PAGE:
This is documentation for Mathematica 8, which was
based on an earlier version of the Wolfram Language.
How to | Rotate, Zoom, and Pan Graphics
 One of the most powerful aspects of graphics in Mathematica is their interactivity. Rotating, zooming, and panning your graphics allows for a more complete visualization experience by letting you understand images from every angle and present them from the very best viewpoint.
This is a selection of examples from the complete "How to" screencast. »
Evaluate the following command to produce a 3D graphic that you can use for rotating, zooming, and panning:
 Out[1]=
To rotate a 3D graphic, mouse over the graphic until the cursor changes to indicate that rotation is possible, then click and drag.
When rotation is possible, the cursor will look like this:
Rotating from side to side moves the graphic around the axis, while rotating up and down makes the axis tumble. This corresponds to changing the ViewPoint option.
You can enable other actions by using modifier keys. As with rotating, the mouse is used to drive these interactions.
For example, press Ctrl to enable zooming. When zooming is enabled, the cursor over a 3D graphic will look like this:
Zooming interactively corresponds to changing the ViewAngle option.
You can also translate the graphic by panning. Press Shift to enable panning. When panning is enabled, the cursor over a 3D graphic will look like this:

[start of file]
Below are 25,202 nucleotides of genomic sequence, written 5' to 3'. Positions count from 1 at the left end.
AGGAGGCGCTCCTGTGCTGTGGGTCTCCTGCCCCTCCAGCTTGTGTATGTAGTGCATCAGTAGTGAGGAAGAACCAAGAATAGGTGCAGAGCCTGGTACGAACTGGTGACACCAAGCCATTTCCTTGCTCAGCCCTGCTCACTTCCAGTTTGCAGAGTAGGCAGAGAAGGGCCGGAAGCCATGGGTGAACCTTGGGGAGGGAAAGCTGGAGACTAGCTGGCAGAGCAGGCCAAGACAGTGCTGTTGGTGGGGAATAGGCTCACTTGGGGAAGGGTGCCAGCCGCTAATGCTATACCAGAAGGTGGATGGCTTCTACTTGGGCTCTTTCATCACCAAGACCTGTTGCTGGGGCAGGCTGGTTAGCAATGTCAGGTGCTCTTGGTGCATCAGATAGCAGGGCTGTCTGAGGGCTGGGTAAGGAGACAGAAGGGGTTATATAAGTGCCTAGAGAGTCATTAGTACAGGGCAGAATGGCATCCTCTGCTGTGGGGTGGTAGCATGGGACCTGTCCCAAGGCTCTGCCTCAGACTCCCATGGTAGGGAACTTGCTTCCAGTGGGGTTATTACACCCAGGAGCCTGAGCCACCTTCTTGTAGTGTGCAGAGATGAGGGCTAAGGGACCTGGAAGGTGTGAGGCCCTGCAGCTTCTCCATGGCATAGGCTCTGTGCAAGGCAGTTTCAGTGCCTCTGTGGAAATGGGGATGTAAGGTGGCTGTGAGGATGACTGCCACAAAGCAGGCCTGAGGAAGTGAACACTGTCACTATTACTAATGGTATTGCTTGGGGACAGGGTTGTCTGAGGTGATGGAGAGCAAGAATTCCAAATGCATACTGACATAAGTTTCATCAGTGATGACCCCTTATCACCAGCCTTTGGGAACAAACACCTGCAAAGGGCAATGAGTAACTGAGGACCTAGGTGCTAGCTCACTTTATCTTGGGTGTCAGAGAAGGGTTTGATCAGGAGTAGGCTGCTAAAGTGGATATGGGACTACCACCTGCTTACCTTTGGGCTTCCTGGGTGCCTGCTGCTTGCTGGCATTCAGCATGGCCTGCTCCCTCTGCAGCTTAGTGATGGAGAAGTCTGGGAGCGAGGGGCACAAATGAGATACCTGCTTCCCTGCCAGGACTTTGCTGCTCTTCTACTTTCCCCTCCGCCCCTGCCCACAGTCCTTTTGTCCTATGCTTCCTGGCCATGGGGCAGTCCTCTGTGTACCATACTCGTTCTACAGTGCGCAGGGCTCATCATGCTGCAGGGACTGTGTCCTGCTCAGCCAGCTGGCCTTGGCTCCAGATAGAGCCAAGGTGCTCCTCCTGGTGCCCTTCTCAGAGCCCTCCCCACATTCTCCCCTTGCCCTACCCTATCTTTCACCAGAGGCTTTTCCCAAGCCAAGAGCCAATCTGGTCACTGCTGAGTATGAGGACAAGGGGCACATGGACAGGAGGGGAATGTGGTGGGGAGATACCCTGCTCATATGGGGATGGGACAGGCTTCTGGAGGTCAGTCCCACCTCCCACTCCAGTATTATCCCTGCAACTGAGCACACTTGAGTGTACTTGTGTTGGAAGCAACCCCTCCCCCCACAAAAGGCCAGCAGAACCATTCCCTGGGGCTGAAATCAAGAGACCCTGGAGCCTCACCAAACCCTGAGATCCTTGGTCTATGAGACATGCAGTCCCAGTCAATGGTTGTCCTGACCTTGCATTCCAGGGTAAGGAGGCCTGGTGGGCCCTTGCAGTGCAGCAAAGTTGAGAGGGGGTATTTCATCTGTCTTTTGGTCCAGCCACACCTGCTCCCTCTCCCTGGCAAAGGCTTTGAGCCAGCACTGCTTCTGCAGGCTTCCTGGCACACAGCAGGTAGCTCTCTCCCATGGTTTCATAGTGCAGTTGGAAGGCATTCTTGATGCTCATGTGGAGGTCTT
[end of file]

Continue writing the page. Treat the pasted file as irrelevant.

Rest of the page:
With panning enabled, press and hold the mouse button and drag to translate the position of the graphic. This corresponds to changing the 2D component of the ViewCenter option.

Some graphics, such as those generated by ParametricPlot3D, offer an additional rotation mode when the cursor is positioned in the corner of the graphic.
As before, evaluate the following command to generate a 3D graphic that you can use to try out this additional rotation mode:
 Out[3]=
Position your cursor in the corner of the graphic to enable the additional rotation mode, as shown in this screen shot:
Now press and hold the mouse button, then drag in a circular motion. This corresponds to changing the ViewVertical option.
Combining these interactive methods for viewing 3D graphics is an effective way to visualize specific regions of interest in your graphics.